Renowned Mesopotamian scholar Piotr Steinkeller, PhD’77, has been named the 2019 recipient of the Alumni Medal, one of the highest alumni honors awarded by the University.
Dating to 1941, the award recognizes achievement of an exceptional nature in any field over an entire career. Past alumni winners include Nobel-winning economist Gary Becker, acclaimed writer Susan Sontag and Supreme Court Justice John Paul Stephens.
Described as “arguably the most influential thinker on 3rd-millennium BCE Mesopotamian history of his generation,” Steinkeller was nominated for the award by colleagues, fellow scholars and students.
“When it comes to Assyriology, Steinkeller’s talents are unmatched. He is justly counted among a handful in this discipline worldwide that set the stage for the rest of us, and in contrast to his few peers, he stands alone in terms of the breadth of his interest and writing,” wrote one of his nominators. Another referred to Steinkeller as “a true pioneer, facing and most brilliantly treating many topics that had never been dealt with before.”
Steinkeller began his academic education at the Warsaw University, Poland, where he studied Mediterranean archaeology and Assyriology. He came to the United States in 1970 as the recipient of a Humanities Special Fellowship from the University of Chicago. He then pursued Assyriology at the Oriental Institute, receiving a PhD from the Department of Near Eastern Languages & Civilizations in 1977. From 1974–81 he was a research associate at the Oriental Institute, assisting mentor Ignace I. Gelb on a number of research projects. In 1981, he joined the Department of Near Eastern Languages and Civilizations at Harvard University.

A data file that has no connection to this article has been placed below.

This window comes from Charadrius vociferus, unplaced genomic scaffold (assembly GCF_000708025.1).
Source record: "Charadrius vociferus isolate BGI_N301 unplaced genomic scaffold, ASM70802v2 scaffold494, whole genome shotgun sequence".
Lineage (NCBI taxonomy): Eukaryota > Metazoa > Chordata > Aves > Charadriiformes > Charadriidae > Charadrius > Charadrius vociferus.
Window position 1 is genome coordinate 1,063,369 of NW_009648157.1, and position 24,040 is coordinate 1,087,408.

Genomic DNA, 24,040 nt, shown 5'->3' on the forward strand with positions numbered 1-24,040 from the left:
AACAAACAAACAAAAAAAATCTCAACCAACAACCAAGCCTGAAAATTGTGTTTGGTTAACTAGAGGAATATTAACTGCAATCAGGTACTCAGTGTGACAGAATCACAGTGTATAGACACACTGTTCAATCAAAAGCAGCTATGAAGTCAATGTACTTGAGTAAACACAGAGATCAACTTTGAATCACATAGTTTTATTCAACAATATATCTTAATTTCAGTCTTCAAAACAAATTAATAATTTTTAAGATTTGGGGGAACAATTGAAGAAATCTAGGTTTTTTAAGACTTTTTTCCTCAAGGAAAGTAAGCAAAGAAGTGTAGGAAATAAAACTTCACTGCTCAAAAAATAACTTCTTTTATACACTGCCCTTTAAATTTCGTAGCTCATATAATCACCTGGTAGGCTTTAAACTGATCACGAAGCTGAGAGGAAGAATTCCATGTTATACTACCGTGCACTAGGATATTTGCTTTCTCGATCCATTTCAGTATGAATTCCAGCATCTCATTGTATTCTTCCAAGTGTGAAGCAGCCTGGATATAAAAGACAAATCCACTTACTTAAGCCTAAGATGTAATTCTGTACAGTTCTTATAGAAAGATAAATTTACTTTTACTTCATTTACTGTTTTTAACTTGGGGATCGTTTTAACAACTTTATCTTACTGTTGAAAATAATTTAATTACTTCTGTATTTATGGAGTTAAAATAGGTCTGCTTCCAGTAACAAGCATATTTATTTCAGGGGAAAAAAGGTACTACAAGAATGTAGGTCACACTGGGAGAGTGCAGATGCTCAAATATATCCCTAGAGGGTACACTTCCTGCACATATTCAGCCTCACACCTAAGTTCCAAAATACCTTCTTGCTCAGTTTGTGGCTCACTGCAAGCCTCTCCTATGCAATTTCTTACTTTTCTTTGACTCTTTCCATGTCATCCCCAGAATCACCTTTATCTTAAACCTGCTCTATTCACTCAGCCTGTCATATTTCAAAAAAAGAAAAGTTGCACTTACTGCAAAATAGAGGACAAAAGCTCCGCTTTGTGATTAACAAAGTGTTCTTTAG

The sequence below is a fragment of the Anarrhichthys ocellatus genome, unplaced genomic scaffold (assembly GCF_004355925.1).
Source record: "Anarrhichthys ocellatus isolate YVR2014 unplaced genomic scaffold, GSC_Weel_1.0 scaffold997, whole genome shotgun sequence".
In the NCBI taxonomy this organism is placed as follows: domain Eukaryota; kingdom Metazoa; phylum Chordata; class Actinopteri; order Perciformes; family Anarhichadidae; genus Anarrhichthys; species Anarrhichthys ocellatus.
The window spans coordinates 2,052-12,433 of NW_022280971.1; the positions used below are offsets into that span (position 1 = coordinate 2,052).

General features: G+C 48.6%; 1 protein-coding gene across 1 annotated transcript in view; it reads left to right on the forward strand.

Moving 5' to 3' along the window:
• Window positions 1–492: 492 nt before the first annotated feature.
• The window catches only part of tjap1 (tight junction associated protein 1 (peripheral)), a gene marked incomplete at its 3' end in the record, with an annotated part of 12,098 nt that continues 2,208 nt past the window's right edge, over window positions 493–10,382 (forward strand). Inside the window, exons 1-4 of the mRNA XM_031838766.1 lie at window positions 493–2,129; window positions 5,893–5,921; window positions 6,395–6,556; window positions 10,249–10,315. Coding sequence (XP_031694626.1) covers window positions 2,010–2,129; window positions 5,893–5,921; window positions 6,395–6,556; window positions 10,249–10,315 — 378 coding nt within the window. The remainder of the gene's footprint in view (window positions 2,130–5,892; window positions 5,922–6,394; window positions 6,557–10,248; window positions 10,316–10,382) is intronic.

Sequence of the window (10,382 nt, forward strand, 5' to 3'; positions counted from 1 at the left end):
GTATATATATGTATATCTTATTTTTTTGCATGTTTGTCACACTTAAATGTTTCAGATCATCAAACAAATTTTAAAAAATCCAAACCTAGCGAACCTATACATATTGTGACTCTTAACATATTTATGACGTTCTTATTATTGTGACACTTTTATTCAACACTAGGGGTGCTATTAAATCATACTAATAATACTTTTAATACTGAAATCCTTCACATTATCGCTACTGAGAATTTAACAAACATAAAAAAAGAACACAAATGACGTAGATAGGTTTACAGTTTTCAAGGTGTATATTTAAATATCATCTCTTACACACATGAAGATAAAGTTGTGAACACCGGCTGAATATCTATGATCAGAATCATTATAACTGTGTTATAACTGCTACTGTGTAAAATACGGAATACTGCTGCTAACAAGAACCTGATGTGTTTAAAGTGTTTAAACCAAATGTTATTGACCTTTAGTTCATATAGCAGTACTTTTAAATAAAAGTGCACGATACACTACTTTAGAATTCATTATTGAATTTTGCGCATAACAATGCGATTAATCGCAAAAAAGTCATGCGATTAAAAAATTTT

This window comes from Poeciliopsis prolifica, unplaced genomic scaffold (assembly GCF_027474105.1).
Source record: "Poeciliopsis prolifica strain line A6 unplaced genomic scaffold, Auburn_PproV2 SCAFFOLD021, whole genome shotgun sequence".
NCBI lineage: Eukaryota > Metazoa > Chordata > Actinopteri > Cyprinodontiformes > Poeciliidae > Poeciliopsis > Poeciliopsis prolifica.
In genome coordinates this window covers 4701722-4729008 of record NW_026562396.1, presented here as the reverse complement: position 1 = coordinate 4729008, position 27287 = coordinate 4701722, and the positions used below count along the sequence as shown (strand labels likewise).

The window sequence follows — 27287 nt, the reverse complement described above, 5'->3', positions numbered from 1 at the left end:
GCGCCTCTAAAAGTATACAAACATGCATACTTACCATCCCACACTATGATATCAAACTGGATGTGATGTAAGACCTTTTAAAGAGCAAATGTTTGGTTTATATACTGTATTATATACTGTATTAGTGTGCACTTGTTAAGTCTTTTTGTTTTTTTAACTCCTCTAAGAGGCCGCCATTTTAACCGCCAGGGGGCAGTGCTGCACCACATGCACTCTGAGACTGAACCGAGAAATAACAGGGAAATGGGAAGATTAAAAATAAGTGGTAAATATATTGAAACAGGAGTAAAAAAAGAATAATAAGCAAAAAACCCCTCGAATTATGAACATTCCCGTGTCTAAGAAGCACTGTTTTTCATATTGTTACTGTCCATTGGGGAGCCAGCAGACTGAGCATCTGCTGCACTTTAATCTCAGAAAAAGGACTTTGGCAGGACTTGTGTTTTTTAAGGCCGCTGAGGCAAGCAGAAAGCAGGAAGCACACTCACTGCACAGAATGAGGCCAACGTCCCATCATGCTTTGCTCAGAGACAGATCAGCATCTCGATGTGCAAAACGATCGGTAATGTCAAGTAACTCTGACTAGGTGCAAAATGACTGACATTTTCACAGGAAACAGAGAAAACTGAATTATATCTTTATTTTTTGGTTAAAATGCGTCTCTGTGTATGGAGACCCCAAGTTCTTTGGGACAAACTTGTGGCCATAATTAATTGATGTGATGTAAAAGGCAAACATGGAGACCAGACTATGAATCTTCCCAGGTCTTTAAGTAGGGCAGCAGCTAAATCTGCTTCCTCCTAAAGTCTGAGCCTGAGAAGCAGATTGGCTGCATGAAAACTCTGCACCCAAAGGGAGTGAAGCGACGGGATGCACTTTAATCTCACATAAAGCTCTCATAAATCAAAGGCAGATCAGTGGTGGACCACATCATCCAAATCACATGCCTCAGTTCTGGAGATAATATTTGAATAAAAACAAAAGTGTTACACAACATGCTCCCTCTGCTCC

Steinkeller has authored, co-authored or edited 10 books and some 140 articles. His most recent books are History, Texts and Art in Early Babylonia: Three Essays (DeGruyter, 2017) and Babylonia, the Gulf Region and the Indus: Archaeological and Textual Evidence for Contact in the Third and Early Second Millennia BC (Eisenbrauns, 2017). Steinkeller is presently writing a book devoted to the history of Mesopotamia during the Late Uruk period (3500–2900 BCE), a formative phase of history during which cuneiform writing was invented, and the time when the nation’s socioeconomic and religious institutions acquired their essential shape.
The University of Chicago Alumni Board will present the Alumni Medal this autumn at the Alumni Medal Presentation and Professional Achievement Awards Ceremony.